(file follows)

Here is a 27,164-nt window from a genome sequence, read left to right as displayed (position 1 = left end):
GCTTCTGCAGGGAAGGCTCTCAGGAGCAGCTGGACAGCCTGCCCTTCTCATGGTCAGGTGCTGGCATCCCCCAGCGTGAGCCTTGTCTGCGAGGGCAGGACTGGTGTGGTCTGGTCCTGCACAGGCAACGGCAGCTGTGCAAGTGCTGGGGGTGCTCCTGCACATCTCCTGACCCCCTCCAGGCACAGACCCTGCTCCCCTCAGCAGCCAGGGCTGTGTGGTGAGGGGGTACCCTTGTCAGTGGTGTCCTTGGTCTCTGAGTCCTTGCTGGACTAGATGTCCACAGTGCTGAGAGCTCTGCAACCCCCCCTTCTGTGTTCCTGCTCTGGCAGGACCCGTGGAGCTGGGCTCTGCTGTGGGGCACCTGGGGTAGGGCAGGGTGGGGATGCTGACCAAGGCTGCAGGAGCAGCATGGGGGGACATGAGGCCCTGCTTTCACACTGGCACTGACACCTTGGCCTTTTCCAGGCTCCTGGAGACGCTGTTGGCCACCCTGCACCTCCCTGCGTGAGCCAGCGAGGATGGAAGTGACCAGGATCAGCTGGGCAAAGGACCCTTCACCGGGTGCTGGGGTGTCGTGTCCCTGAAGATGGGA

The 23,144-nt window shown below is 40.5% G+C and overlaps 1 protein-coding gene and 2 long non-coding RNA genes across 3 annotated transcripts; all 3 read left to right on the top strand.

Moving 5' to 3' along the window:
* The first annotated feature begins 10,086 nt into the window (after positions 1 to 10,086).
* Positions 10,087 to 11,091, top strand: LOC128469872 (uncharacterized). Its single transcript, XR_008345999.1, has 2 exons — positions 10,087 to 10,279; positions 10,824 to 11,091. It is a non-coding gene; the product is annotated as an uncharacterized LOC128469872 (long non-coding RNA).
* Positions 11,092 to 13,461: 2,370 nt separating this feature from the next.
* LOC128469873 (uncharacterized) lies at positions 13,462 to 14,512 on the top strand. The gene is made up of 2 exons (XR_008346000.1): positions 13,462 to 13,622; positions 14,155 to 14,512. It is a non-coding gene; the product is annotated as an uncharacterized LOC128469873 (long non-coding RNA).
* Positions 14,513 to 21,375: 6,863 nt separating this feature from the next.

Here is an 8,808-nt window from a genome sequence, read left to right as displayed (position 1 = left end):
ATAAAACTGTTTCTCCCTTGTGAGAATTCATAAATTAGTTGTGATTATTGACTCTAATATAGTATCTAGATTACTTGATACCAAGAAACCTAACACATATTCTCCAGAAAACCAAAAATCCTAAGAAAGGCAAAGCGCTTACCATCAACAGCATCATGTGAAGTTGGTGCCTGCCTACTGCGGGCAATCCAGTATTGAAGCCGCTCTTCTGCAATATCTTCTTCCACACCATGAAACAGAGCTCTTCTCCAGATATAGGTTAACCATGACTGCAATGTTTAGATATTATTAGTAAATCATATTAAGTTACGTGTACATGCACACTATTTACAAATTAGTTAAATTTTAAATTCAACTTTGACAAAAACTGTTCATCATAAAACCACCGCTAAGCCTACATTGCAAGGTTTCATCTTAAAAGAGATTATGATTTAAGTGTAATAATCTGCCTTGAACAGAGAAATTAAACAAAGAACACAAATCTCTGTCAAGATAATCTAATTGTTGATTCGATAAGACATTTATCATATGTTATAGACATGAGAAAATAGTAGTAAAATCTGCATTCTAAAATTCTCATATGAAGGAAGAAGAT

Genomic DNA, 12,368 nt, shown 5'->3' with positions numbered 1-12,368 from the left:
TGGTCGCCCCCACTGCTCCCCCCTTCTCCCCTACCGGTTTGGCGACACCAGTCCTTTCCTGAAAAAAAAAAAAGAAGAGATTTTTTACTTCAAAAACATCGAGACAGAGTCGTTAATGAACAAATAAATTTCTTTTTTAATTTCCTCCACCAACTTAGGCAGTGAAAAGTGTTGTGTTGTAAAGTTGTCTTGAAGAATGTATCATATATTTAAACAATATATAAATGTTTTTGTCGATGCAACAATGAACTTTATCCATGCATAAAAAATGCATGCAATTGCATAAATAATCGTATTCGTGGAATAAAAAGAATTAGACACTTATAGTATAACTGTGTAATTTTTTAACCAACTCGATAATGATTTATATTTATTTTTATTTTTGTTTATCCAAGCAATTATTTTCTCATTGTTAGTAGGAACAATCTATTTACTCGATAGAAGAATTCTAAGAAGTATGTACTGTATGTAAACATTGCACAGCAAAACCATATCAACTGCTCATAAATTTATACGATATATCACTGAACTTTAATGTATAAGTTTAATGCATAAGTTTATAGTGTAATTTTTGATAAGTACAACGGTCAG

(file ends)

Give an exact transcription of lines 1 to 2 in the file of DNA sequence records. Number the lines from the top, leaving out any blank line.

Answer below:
Here is a 27,164-nt window from a genome sequence, read left to right as displayed (position 1 = left end):
GCTTCTGCAGGGAAGGCTCTCAGGAGCAGCTGGACAGCCTGCCCTTCTCATGGTCAGGTGCTGGCATCCCCCAGCGTGAGCCTTGTCTGCGAGGGCAGGACTGGTGTGGTCTGGTCCTGCACAGGCAACGGCAGCTGTGCAAGTGCTGGGGGTGCTCCTGCACATCTCCTGACCCCCTCCAGGCACAGACCCTGCTCCCCTCAGCAGCCAGGGCTGTGTGGTGAGGGGGTACCCTTGTCAGTGGTGTCCTTGGTCTCTGAGTCCTTGCTGGACTAGATGTCCACAGTGCTGAGAGCTCTGCAACCCCCCCTTCTGTGTTCCTGCTCTGGCAGGACCCGTGGAGCTGGGCTCTGCTGTGGGGCACCTGGGGTAGGGCAGGGTGGGGATGCTGACCAAGGCTGCAGGAGCAGCATGGGGGGACATGAGGCCCTGCTTTCACACTGGCACTGACACCTTGGCCTTTTCCAGGCTCCTGGAGACGCTGTTGGCCACCCTGCACCTCCCTGCGTGAGCCAGCGAGGATGGAAGTGACCAGGATCAGCTGGGCAAAGGACCCTTCACCGGGTGCTGGGGTGTCGTGTCCCTGAAGATGGGA